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Journal of leukocyte biology , 2019

PMID: 30720883

Open Access

R-Loops Enhance Polycomb Repression at a Subset of Developmental Regulator Genes.
Skourti-Stathaki K, Torlai Triglia E, Warburton M, Voigt P, Bird A, Pombo A

R-loops are three-stranded nucleic acid structures that form during transcription, especially over unmethylated CpG-rich promoters of active genes. In mouse embryonic stem cells (mESCs), CpG-rich developmental regulator genes are repressed by the Polycomb complexes PRC1 and PRC2. Here, we show that R-loops form at a subset of Polycomb target genes, and we investigate their contribution to Polycomb repression. At R-loop-positive genes, R-loop removal leads to decreased PRC1 and PRC2 recruitment and Pol II activation into a productive elongation state, accompanied by gene derepression at nascent and processed transcript levels. Stable removal of PRC2 derepresses R-loop-negative genes, as expected, but does not affect R-loops, PRC1 recruitment, or transcriptional repression of R-loop-positive genes. Our results highlight that Polycomb repression does not occur via one mechanism but consists of different layers of repression, some of which are gene specific. We uncover that one such mechanism is mediated by an interplay between R-loops and RING1B recruitment.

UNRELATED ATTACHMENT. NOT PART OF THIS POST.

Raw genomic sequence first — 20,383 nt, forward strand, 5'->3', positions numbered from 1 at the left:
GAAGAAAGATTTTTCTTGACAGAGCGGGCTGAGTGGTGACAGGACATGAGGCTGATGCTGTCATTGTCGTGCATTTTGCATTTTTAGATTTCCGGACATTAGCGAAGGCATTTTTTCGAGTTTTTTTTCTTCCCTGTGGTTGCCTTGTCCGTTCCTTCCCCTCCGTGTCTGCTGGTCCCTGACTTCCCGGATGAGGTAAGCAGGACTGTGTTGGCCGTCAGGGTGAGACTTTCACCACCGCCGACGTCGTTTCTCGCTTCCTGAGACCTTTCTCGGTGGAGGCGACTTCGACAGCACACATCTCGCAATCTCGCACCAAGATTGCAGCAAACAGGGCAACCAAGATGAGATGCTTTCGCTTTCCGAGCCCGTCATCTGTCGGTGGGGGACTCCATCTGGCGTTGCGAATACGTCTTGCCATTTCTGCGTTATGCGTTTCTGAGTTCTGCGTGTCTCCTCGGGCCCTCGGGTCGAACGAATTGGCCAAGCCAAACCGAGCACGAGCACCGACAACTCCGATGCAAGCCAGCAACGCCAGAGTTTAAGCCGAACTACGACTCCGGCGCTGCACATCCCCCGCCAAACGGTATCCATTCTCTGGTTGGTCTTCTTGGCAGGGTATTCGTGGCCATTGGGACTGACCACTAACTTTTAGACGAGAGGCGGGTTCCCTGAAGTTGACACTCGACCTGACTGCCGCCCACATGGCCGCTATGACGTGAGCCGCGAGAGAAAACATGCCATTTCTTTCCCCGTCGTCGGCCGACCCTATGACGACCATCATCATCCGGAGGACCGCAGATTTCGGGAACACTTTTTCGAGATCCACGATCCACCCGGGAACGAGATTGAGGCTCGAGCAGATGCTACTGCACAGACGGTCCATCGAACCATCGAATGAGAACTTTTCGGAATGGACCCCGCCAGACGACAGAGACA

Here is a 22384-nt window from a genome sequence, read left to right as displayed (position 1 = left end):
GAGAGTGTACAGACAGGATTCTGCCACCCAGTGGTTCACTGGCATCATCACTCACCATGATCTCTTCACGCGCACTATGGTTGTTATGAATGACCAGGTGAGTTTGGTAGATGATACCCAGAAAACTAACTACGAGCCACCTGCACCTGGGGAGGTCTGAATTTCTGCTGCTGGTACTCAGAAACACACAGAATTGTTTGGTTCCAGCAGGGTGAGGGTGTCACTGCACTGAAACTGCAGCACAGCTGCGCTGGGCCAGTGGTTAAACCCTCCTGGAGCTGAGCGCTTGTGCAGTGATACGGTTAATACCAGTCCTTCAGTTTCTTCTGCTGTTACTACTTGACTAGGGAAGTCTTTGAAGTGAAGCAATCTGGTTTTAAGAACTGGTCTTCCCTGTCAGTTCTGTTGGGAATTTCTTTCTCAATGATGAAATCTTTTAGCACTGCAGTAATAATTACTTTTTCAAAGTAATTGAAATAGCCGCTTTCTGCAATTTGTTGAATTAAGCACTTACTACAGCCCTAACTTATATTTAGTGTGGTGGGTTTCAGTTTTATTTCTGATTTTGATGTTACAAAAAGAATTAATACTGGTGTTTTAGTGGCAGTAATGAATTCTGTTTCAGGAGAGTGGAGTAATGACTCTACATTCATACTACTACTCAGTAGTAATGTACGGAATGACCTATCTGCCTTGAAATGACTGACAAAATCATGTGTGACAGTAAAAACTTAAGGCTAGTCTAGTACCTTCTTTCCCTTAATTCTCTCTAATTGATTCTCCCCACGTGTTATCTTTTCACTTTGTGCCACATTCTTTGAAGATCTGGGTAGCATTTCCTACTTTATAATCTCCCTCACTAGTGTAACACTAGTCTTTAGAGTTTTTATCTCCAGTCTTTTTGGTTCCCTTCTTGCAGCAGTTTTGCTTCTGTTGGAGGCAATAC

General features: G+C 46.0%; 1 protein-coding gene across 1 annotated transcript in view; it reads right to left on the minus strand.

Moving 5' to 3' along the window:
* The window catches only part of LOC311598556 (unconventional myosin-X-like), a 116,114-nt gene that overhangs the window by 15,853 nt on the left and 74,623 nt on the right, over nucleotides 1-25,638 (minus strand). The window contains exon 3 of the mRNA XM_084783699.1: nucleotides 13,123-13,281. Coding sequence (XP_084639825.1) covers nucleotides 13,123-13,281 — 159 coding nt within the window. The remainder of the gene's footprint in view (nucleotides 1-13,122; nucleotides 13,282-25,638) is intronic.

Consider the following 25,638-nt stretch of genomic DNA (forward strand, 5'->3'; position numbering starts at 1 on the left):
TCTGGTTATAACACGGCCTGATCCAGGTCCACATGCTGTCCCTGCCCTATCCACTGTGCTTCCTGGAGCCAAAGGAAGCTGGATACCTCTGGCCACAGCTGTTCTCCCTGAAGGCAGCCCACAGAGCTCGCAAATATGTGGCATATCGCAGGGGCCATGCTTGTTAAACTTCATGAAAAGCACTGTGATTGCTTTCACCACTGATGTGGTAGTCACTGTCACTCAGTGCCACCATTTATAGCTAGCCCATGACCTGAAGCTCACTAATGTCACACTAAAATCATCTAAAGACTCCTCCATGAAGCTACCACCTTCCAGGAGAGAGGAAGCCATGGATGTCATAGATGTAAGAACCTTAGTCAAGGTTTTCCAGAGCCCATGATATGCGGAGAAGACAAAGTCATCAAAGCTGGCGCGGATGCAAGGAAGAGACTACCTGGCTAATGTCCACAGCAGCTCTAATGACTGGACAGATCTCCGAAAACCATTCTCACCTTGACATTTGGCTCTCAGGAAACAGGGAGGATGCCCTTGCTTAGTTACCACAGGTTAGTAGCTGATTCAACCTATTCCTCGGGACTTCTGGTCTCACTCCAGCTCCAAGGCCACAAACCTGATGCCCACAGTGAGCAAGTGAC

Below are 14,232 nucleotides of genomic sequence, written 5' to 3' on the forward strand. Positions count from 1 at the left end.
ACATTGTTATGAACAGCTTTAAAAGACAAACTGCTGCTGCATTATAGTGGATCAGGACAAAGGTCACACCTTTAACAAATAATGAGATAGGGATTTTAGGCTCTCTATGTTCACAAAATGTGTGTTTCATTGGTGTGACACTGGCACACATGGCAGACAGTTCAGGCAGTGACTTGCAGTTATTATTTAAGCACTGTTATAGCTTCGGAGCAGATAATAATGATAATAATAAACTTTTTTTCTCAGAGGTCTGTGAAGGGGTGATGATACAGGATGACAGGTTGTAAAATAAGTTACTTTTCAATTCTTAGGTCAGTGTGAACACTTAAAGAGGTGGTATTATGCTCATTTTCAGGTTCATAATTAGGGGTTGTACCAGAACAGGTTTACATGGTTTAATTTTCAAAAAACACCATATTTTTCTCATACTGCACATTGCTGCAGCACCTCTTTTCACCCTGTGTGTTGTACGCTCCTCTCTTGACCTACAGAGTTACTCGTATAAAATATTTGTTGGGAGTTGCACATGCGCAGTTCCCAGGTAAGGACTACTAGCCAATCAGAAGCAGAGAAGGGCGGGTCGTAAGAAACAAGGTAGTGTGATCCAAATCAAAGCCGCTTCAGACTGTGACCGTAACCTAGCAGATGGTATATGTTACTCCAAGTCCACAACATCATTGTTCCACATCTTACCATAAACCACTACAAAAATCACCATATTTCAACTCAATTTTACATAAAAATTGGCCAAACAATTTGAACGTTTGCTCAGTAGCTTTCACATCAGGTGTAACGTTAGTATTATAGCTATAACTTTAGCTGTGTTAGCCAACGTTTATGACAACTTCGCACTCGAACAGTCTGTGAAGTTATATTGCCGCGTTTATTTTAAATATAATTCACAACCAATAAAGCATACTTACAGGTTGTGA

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Molecular cell ,

PMID: 30709709

Open Access

The PI3K p110δ Isoform Inhibitor Idelalisib Preferentially Inhibits Human Regulatory T Cell Function.